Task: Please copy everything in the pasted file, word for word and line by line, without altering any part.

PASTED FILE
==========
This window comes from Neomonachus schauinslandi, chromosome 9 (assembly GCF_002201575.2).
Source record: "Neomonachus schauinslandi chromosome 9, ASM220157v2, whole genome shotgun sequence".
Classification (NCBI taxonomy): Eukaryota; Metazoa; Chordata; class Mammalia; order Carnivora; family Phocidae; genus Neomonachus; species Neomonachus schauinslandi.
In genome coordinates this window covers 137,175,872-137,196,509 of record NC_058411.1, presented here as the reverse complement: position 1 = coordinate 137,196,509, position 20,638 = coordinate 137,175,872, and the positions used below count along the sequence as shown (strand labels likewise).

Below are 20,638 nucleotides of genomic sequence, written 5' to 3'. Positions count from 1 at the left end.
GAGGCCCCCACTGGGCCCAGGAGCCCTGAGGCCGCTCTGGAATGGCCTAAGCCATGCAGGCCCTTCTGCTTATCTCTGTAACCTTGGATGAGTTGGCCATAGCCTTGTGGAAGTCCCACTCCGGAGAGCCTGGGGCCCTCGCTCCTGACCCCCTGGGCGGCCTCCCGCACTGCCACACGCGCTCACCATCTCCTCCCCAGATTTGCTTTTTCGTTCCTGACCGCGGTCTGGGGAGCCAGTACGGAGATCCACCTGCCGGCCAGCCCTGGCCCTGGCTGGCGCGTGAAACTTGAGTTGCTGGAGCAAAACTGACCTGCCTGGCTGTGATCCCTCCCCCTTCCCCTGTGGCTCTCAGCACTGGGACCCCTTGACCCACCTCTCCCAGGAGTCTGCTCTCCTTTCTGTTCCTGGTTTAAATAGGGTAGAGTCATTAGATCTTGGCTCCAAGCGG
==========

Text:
This window comes from Neomonachus schauinslandi, chromosome 9 (assembly GCF_002201575.2).
Source record: "Neomonachus schauinslandi chromosome 9, ASM220157v2, whole genome shotgun sequence".
Classification (NCBI taxonomy): Eukaryota; Metazoa; Chordata; class Mammalia; order Carnivora; family Phocidae; genus Neomonachus; species Neomonachus schauinslandi.
In genome coordinates this window covers 137,175,872-137,196,509 of record NC_058411.1, presented here as the reverse complement: position 1 = coordinate 137,196,509, position 20,638 = coordinate 137,175,872, and the positions used below count along the sequence as shown (strand labels likewise).

Below are 20,638 nucleotides of genomic sequence, written 5' to 3'. Positions count from 1 at the left end.
GAGGCCCCCACTGGGCCCAGGAGCCCTGAGGCCGCTCTGGAATGGCCTAAGCCATGCAGGCCCTTCTGCTTATCTCTGTAACCTTGGATGAGTTGGCCATAGCCTTGTGGAAGTCCCACTCCGGAGAGCCTGGGGCCCTCGCTCCTGACCCCCTGGGCGGCCTCCCGCACTGCCACACGCGCTCACCATCTCCTCCCCAGATTTGCTTTTTCGTTCCTGACCGCGGTCTGGGGAGCCAGTACGGAGATCCACCTGCCGGCCAGCCCTGGCCCTGGCTGGCGCGTGAAACTTGAGTTGCTGGAGCAAAACTGACCTGCCTGGCTGTGATCCCTCCCCCTTCCCCTGTGGCTCTCAGCACTGGGACCCCTTGACCCACCTCTCCCAGGAGTCTGCTCTCCTTTCTGTTCCTGGTTTAAATAGGGTAGAGTCATTAGATCTTGGCTCCAAGCGG